Our favourite amusement during that winter was tobogganing. In places the shore of the lake rises abruptly from the water’s edge. Down these steep slopes we used to coast. We would get on our toboggan, a boy would give us a shove, and off we went! Plunging through drifts, leaping hollows, swooping down upon the lake, we would shoot across its gleaming surface to the opposite bank. What joy! What exhilarating madness! For one wild, glad moment we snapped the chain that binds us to earth, and joining hands with the winds we felt ourselves divine!
It was in the spring of 1890 that I learned to speak. The impulse to utter audible sounds had always been strong within me. I used to make noises, keeping one hand on my throat while the other hand felt the movements of my lips. I was pleased with anything that made a noise and liked to feel the cat purr and the dog bark. I also liked to keep my hand on a singer’s throat, or on a piano when it was being played. Before I lost my sight and hearing, I was fast learning to talk, but after my illness it was found that I had ceased to speak because I could not hear. I used to sit in my mother’s lap all day long and keep my hands on her face because it amused me to feel the motions of her lips; and I moved my lips, too, although I had forgotten what talking was. My friends say that I laughed and cried naturally, and for awhile I made many sounds and word-elements, not because they were a means of communication, but because the need of exercising my vocal organs was imperative. There was, however, one word the meaning of which I still remembered, WATER. I pronounced it “wa-wa.” Even this became less and less intelligible until the time when Miss Sullivan began to teach me. I stopped using it only after I had learned to spell the word on my fingers.
I had known for a long time that the people about me used a method of communication different from mine; and even before I knew that a deaf child could be taught to speak, I was conscious of dissatisfaction with the means of communication I already possessed. One who is entirely dependent upon the manual alphabet has always a sense of restraint, of narrowness. This feeling began to agitate me with a vexing, forward-reaching sense of a lack that should be filled. My thoughts would often rise and beat up like birds against the wind, and I persisted in using my lips and voice. Friends tried to discourage this tendency, fearing lest it would lead to disappointment. But I persisted, and an accident soon occurred which resulted in the breaking down of this great barrier—I heard the story of Ragnhild Kaata.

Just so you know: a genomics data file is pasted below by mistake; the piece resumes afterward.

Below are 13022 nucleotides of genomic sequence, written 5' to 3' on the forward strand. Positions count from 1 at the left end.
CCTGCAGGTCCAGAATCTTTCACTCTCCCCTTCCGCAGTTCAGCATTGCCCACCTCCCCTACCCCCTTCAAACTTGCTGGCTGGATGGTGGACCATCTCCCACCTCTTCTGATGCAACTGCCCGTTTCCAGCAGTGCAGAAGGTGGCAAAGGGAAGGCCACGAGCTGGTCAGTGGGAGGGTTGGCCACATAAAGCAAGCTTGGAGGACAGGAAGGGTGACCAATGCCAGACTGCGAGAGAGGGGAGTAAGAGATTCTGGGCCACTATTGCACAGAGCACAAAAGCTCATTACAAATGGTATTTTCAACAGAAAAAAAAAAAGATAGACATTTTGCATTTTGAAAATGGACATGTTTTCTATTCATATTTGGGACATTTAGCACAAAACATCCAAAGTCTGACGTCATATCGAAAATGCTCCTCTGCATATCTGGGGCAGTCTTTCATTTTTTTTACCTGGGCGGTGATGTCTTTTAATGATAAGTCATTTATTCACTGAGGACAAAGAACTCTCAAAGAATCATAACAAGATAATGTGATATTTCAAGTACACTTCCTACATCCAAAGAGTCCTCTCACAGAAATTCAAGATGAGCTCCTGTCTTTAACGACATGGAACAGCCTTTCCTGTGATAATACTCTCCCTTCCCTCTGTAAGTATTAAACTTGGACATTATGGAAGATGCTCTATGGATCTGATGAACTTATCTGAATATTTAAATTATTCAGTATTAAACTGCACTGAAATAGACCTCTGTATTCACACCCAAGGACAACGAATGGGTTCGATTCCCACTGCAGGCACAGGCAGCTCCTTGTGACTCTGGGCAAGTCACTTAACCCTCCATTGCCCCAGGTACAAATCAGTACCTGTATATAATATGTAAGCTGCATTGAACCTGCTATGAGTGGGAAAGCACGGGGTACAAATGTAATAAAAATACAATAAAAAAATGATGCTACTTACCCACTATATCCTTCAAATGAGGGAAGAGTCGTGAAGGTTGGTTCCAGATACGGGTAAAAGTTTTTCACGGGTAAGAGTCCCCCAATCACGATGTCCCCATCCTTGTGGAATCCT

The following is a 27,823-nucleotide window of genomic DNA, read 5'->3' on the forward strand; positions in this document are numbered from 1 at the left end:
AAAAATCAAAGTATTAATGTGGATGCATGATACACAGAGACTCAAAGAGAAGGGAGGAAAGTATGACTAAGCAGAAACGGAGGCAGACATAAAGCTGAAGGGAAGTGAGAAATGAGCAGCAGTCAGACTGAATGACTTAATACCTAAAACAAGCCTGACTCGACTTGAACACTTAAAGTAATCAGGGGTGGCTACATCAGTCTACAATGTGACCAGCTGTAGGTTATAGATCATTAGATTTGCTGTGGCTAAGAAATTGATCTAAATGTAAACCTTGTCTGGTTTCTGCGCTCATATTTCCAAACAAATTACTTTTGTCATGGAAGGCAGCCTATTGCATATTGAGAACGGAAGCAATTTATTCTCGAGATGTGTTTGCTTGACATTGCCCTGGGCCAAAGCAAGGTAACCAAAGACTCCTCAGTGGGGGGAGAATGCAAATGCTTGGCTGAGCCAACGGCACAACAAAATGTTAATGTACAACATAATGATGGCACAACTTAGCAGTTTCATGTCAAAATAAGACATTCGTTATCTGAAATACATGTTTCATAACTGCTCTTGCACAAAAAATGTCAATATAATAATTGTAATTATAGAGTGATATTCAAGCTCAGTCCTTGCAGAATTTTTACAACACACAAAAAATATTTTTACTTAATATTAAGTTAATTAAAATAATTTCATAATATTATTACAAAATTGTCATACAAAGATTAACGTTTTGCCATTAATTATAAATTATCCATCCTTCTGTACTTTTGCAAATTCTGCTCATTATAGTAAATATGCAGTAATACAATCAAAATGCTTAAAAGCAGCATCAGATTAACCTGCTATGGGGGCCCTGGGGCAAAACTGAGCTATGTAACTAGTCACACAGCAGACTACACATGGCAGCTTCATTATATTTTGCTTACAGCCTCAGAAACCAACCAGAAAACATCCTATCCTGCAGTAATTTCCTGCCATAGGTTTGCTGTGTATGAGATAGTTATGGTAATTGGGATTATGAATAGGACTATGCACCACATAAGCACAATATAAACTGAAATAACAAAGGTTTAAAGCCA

In 1890 Mrs. Lamson, who had been one of Laura Bridgman’s teachers, and who had just returned from a visit to Norway and Sweden, came to see me, and told me of Ragnhild Kaata, a deaf and blind girl in Norway who had actually been taught to speak. Mrs. Lamson had scarcely finished telling me about this girl’s success before I was on fire with eagerness. I resolved that I, too, would learn to speak. I would not rest satisfied until my teacher took me, for advice and assistance, to Miss Sarah Fuller, principal of the Horace Mann School. This lovely, sweet-natured lady offered to teach me herself, and we began the twenty-sixth of March, 1890.